“She came down and literally just looked right at me and said, ‘There’s been an accident. Your father has been shot.’ Nobody, I think at that point had any real details of what had happened,” Amy told me.

Dr. Ronald Banks had been shot and killed just steps from his hotel in New Orleans, the victim of an attempted mugging turned deadly.

Dr. Banks and his colleague, John Hakola, checked into the Hyatt Regency just a few blocks from The French Quarter in New Orleans. Also just a few blocks away were the Guste housing projects, an area described by Amy in Fighting Time as notoriously violent – a detail withheld from the guests who booked their rooms at the Hyatt blissfully unaware of the danger in the area.

Ronald and John were walking back to the hotel when they were confronted by two young men. The boys demanded money from the pair. Dr. Banks had just enough time to utter the words, quote, “You’ve got to be kidding me,” before one single gunshot fired into his face claimed his life, right there on a New Orlean’s sidewalk, steps from the safety of his hotel. The assailants fled on foot.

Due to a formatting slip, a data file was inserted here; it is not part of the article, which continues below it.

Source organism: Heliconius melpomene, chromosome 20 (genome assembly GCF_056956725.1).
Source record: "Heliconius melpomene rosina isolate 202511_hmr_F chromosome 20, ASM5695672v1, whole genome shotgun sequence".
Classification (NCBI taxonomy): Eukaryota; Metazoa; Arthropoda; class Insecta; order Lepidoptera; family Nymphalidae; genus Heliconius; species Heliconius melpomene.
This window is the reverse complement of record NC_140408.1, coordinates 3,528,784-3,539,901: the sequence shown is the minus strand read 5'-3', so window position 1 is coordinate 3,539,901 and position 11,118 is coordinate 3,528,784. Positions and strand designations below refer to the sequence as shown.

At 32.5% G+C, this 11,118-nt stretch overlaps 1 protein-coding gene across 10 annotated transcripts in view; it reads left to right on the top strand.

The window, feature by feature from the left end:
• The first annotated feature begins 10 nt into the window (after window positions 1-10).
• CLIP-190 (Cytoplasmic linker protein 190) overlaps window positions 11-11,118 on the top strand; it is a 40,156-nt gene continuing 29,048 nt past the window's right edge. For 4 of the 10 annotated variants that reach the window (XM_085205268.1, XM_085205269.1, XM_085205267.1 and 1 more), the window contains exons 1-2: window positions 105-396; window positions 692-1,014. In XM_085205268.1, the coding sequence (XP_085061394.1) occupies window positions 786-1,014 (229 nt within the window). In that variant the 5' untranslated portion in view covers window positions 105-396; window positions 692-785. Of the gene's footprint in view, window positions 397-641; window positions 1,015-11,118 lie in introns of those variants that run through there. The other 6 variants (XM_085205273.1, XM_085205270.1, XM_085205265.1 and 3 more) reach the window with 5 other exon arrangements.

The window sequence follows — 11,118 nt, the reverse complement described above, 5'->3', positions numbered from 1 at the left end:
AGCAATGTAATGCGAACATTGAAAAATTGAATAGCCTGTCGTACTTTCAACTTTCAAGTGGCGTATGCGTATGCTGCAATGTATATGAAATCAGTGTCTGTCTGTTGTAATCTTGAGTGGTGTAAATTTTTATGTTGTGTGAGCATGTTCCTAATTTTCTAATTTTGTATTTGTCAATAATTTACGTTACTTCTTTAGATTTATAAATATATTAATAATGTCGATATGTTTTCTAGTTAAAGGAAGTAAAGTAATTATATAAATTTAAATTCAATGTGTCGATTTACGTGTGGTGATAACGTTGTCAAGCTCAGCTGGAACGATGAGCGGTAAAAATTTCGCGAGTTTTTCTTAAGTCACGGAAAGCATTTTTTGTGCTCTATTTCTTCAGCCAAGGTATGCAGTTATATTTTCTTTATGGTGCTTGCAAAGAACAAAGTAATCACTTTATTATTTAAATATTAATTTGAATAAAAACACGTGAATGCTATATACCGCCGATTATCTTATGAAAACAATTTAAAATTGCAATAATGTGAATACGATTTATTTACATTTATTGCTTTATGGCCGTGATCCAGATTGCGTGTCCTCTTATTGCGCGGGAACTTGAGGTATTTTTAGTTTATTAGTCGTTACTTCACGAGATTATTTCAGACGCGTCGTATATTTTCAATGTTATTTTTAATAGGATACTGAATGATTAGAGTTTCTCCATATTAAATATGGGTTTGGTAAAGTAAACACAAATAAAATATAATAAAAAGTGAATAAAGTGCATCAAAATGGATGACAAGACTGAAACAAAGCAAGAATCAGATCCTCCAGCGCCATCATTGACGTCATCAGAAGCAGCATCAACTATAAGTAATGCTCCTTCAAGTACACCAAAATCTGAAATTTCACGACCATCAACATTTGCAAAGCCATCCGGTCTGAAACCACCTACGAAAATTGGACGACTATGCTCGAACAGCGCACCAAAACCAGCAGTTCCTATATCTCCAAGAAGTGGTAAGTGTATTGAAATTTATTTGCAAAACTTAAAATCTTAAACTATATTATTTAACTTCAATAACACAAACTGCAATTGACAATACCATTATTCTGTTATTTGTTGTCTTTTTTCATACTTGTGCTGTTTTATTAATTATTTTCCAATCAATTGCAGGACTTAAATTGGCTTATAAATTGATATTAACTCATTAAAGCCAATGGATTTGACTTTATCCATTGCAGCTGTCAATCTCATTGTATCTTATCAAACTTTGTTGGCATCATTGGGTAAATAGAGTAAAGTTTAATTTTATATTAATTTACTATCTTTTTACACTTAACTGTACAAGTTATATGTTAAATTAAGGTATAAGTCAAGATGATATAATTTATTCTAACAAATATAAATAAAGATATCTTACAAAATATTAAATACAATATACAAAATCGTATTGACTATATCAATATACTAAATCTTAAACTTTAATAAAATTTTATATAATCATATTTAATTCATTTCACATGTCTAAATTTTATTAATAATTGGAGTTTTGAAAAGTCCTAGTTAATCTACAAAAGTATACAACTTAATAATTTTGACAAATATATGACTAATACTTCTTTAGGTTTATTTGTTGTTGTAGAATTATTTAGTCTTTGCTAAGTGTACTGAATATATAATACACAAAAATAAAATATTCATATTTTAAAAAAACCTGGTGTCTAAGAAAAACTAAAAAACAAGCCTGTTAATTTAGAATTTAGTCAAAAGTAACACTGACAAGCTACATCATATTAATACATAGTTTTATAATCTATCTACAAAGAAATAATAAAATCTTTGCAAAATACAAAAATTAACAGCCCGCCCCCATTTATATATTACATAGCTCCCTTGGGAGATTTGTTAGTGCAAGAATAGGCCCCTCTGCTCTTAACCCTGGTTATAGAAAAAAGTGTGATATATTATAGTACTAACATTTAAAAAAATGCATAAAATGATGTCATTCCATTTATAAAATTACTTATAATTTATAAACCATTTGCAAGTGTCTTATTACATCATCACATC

Isaac and Amy’s stories continue on Dark Downeast. Listen now wherever you get your podcasts or tune in via the player above to hear their first hand accounts of the homicide, arrest, conviction, and exoneration that changed both of their lives.